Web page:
A total of 6 patients (5 males, 1 female) with scoliosis in PWS were operated on between 1999 and 2007 at the authors' Spinal Surgery Division. Most of the patients showed marked obesity; none of them had congenital vertebral anomalies. Mean age at scoliosis diagnosis was 6.2 years (range 0.5 to 13.5). The primary treatment was bracing although patients' difficulty in tolerating braces often resulted in non-compliance with treatment. However, the outcome in those patients who wore brace full-time was not satisfactory, since the conservative treatment failed to control progression of deformity. Intraoperative neuromonitoring was performed using the Stagnara wake-up test before 2000 and the Somatosensory Evoked Potentials afterwards (associated with Neurogenic Motor Evoked Potentials). Postoperatively, immobilization with brace was prescribed in 3 cases. The mean follow-up was 3 years and 10 months (range 2 years to 9 years). The preoperative mean Cobb angle of primary curves varied from 65° to 96°, while the preoperative kyphosis angle from 31° to 69°.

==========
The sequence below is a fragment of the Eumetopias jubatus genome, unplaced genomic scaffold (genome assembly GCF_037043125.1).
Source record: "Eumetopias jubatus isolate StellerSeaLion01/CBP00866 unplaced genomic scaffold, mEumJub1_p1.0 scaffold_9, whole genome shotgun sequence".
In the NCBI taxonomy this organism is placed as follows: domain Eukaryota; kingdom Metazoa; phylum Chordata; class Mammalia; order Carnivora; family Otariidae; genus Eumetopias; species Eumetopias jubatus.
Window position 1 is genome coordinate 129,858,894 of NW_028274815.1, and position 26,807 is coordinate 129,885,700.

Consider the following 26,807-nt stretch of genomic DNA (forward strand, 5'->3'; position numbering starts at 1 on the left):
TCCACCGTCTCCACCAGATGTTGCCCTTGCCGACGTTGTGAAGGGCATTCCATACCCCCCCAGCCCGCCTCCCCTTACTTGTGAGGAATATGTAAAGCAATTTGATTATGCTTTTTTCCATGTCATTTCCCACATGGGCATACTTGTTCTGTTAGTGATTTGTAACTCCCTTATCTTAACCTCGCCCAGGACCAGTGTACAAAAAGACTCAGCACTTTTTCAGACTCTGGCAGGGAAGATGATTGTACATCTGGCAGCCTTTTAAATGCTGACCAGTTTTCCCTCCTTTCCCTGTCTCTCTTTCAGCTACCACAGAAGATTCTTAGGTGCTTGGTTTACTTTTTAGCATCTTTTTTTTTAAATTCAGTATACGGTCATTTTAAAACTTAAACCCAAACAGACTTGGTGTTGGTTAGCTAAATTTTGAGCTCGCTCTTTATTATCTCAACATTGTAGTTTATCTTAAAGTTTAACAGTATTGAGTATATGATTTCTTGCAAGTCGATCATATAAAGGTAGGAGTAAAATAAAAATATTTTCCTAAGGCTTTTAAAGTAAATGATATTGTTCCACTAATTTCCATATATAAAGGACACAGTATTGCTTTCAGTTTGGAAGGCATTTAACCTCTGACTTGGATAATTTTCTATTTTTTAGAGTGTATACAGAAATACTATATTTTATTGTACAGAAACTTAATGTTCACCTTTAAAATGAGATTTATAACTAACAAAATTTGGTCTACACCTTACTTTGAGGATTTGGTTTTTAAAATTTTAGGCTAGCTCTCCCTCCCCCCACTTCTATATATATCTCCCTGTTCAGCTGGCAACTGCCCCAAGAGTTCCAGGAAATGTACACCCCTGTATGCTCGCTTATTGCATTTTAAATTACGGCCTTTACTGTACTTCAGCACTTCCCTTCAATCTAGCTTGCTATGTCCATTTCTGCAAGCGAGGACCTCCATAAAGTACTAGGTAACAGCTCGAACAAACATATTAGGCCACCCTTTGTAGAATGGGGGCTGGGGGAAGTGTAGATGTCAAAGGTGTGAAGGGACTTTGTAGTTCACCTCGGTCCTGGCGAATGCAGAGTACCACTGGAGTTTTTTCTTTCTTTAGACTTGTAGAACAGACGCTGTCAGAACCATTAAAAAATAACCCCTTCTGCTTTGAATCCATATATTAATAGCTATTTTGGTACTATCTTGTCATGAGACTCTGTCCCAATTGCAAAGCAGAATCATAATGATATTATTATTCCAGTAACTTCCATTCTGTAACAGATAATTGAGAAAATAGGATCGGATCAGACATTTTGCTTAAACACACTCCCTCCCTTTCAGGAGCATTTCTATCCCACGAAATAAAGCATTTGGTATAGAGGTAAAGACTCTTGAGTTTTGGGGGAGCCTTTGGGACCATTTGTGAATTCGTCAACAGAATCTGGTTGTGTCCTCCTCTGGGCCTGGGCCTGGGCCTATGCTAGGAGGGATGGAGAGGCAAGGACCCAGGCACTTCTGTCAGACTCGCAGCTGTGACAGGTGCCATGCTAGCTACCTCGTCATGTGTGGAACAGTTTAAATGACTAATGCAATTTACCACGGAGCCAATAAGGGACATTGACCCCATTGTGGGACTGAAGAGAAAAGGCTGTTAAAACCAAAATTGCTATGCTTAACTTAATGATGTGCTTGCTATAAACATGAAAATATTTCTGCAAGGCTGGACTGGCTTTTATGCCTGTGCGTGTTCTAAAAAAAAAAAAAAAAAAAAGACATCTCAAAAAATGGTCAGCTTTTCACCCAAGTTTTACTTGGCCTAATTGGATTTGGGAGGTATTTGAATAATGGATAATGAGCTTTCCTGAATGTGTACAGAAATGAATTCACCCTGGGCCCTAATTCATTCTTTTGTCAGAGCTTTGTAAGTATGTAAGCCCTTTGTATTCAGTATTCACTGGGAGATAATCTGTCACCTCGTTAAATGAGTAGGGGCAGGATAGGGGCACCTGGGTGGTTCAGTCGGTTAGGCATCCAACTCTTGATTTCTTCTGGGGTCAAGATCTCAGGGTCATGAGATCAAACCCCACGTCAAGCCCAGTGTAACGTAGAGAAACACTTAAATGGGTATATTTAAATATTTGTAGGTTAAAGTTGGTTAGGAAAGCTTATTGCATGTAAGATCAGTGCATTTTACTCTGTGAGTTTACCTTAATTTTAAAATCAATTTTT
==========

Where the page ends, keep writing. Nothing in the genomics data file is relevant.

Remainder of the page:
Three major complications (50%) were encountered: a transient paraparesis, a distal screw loosening and a case of postoperative cervico-thoracic kyphosis. This finding is consistent with the literature, where surgery is reported to be associated with a high rate of complications due to the specific features of this syndrome, such as the ligamentous laxity and natural tendency to maintain a forward-flexed cervical posture, which can be enhanced by excessive halo traction or long Milwaukee brace treatment [8, 9].
In case 2 the intraoperative paraparesis, revealed by the Stagnara wake up test (no spinal cord monitoring was performed at the authors' division at that time), required removal of the instrumentation. At follow-up, neurological recovery was near complete but the exact cause of the transient lesion and its exact level could not be assessed.
Screw pullout was observed at caudal level (L3) in case 6; during revision surgery, 3 distal screws were replaced and instrumentation was extended by 2 levels.